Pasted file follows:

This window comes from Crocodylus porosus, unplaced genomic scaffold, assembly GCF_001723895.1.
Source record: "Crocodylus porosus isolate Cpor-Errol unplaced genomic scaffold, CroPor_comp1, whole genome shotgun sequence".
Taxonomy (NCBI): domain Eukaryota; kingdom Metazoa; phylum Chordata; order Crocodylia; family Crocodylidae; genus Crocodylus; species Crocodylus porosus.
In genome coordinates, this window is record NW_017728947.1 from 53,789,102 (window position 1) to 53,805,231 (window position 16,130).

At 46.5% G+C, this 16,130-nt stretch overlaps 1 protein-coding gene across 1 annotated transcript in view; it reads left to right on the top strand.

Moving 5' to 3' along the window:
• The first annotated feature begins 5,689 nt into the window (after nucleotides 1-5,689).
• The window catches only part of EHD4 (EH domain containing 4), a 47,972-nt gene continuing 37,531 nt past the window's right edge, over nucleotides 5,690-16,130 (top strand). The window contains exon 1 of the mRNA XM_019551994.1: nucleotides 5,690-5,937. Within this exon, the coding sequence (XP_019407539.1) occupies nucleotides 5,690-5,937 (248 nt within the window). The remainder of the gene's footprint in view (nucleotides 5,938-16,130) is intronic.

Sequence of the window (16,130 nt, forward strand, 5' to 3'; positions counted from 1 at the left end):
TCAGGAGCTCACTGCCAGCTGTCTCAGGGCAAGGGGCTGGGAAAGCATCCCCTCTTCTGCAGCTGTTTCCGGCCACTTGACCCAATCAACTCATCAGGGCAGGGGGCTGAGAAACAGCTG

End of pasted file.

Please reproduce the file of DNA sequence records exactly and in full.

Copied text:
This window comes from Crocodylus porosus, unplaced genomic scaffold, assembly GCF_001723895.1.
Source record: "Crocodylus porosus isolate Cpor-Errol unplaced genomic scaffold, CroPor_comp1, whole genome shotgun sequence".
Taxonomy (NCBI): domain Eukaryota; kingdom Metazoa; phylum Chordata; order Crocodylia; family Crocodylidae; genus Crocodylus; species Crocodylus porosus.
In genome coordinates, this window is record NW_017728947.1 from 53,789,102 (window position 1) to 53,805,231 (window position 16,130).

At 46.5% G+C, this 16,130-nt stretch overlaps 1 protein-coding gene across 1 annotated transcript in view; it reads left to right on the top strand.

Moving 5' to 3' along the window:
• The first annotated feature begins 5,689 nt into the window (after nucleotides 1-5,689).
• The window catches only part of EHD4 (EH domain containing 4), a 47,972-nt gene continuing 37,531 nt past the window's right edge, over nucleotides 5,690-16,130 (top strand). The window contains exon 1 of the mRNA XM_019551994.1: nucleotides 5,690-5,937. Within this exon, the coding sequence (XP_019407539.1) occupies nucleotides 5,690-5,937 (248 nt within the window). The remainder of the gene's footprint in view (nucleotides 5,938-16,130) is intronic.

Sequence of the window (16,130 nt, forward strand, 5' to 3'; positions counted from 1 at the left end):
TCAGGAGCTCACTGCCAGCTGTCTCAGGGCAAGGGGCTGGGAAAGCATCCCCTCTTCTGCAGCTGTTTCCGGCCACTTGACCCAATCAACTCATCAGGGCAGGGGGCTGAGAAACAGCTG